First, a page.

(August 15, 2013 / JNS)
The world of Polish-Jewish relations is confronting a crisis over kosher slaughter of animals. Both kosher and Muslim halal slaughtering rules forbid stunning the animal beforehand. Under Polish law, however, such stunning is mandatory. The Polish Constitutional Court recently struck down an exemption from that law for kosher and halal slaughter on a legal technicality. Last month the Sejm, the lower chamber of the Polish Parliament, failed to reinstate the exemption.
Jews in the United States and Israel reacted quickly to the Sejm vote. Misinformation about the roots of the legislation as well as a negative knee-jerk reaction based on certain perceptions—or misperceptions—of Poland’s history led many to the hasty conclusion that Poland today is no different than it was in the 1930s, when anti-kosher-slaughter legislation was part of a broad assault on Jewish rights.
Poles, on the other hand, seemed surprised by the criticism, and their reactions ranged from defensiveness to outright anti-Semitic rhetoric. The office of Poland’s Chief Rabbi, Michael Schudrich, received an unprecedented number of anti-Semitic letters, emails, and phone calls. While anti-Semitism was not the root cause of the controversy over ritual slaughter, it has reared its ugly head once the Sejm vote became a matter of public debate.
The kosher slaughter issue needs to be settled in favor of religious freedom, and reports from Poland suggest that this is likely to happen. But a positive resolution may prove no more than a Pyrrhic victory, since the tenor of the discussion has reopened old wounds in Polish-Jewish relations. The bleeding needs to stop before decades of efforts to heal this important relationship unravel. All sides must realize that once this particular controversy is resolved, the relationship between Poles and Jews will continue, and everyone has an interest in strengthening it.
As a Polish Jew living in the United States, I have dedicated my work over the years to creating space between the images of horror associated with Poland’s World War II history and the bright, hope-filled scenes of modern times. I have witnessed the building of remarkable bridges of understanding through my work with the American Jewish Committee’s (AJC) Polish-Jewish Exchange program—work that AJC had the foresight to launch more than twenty years ago. We cannot go backward. How we conduct our dialogue now will shape the quality of the relationship moving forward.
An understanding of the facts is key to progress in Polish-Jewish relations. Poland legalized kosher slaughter in 1997 with the passage of a law regulating the relationship between the State and the Jewish community. The Animal Protection Act, also passed in 1997, rendered slaughter without stunning illegal, but included an exemption for ritual slaughter. In 2002, this exemption was removed, leaving the Animal Protection Act and the kosher slaughter law in conflict. To resolve it, the Polish Minister of Agriculture, by decree, announced an exemption for ritual slaughter. It remained in effect until 2011, when Poland’s Constitutional Court—in an action brought by the country’s strong animal rights lobby—overturned the minister’s decree, but did not resolve the underlying conflict of laws. Following the court’s ruling, the government sought to protect religious freedom and the interest of farmers who produce kosher and halal meat for export by introducing the bill that would reinstate the ritual slaughter exemption.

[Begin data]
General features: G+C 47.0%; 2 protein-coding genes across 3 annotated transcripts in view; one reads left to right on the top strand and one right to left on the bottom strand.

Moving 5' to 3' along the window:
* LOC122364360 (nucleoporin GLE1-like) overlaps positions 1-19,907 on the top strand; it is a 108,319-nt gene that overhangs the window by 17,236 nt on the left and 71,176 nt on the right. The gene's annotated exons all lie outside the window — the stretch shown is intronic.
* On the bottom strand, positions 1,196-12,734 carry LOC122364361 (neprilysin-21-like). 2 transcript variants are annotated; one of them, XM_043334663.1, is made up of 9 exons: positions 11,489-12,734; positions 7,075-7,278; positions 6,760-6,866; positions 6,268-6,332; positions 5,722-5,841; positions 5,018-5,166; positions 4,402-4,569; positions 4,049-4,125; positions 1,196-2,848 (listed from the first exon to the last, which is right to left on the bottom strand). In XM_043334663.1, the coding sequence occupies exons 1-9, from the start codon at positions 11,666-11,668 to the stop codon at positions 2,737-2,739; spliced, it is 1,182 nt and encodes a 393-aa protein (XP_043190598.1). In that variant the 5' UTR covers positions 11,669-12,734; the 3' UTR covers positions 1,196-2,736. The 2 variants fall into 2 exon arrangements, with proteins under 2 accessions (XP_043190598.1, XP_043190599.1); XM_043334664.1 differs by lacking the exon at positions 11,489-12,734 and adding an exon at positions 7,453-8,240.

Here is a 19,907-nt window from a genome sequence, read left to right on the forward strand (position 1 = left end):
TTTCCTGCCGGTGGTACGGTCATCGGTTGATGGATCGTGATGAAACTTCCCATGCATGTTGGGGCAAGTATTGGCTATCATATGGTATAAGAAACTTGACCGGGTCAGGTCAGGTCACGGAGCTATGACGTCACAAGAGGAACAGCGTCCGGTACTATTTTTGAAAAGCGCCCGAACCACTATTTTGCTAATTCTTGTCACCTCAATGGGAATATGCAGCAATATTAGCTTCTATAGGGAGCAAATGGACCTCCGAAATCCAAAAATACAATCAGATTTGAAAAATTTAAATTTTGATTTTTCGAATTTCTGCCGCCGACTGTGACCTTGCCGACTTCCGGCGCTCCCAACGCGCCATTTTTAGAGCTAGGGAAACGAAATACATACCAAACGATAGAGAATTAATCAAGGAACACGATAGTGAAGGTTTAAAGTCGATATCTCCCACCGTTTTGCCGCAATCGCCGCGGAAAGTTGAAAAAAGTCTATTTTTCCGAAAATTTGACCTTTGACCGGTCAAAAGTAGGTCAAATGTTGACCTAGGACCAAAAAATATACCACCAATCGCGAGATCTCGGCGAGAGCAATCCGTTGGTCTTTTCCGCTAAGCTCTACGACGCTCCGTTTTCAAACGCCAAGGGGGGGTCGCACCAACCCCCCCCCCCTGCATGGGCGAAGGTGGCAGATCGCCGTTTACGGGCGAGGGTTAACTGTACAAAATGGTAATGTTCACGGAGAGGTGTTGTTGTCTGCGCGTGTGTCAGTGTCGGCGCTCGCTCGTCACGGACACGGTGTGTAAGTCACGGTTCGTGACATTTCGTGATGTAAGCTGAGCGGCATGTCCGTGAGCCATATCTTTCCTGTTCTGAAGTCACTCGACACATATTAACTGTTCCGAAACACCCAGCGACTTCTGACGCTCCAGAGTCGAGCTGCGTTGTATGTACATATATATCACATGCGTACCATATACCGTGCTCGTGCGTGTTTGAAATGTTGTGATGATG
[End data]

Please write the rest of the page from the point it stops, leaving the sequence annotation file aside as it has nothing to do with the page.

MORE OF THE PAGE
The Sejm voted 222-178 against the exemption, as a dissident minority faction of the governing party joined with the opposition party to defeat the government initiative. Anti-Semitic sentiments were nowhere publicly expressed in the discussions leading up to the vote. The most plausible explanation for the Parliament’s action is the political weakness of Prime Minister Donald Tusk—not anti-Semitism.
The controversy now rests again with the Polish Constitutional Court, which eventually will have to reconcile the conflict between the animal rights legislation and the law that regulates Poland’s relationship with the Jewish community.
Meanwhile, both Jews and Poles have work to do. World Jewry must remember that it is 2013: Poland is a free and democratic country, a member of the European Union, with a strong civil society, which engages in lively public discussion. It is a friend of Israel and of the Jewish people. We must not alienate Poles and harm long-term Jewish interests by insinuating that there is a serious problem of anti-Semitism in the country.
Similarly, the Polish people need to better appreciate the historical context of Jewish sensitivities to matters affecting religious freedom, and must also take the recent anti-Semitic outbursts as a wake-up call. Polish-Jewish cooperation, the protection of Jewish heritage in Poland, and the resurgence of Jewish life in Poland since the collapse of Communism, while impressive, are far from complete.
At stake is not merely ritual slaughter, but the future of Polish-Jewish relations.
Gosia Szymańska Weiss is Assistant Director, International Relations, in the American Jewish Committee’s Los Angeles Region.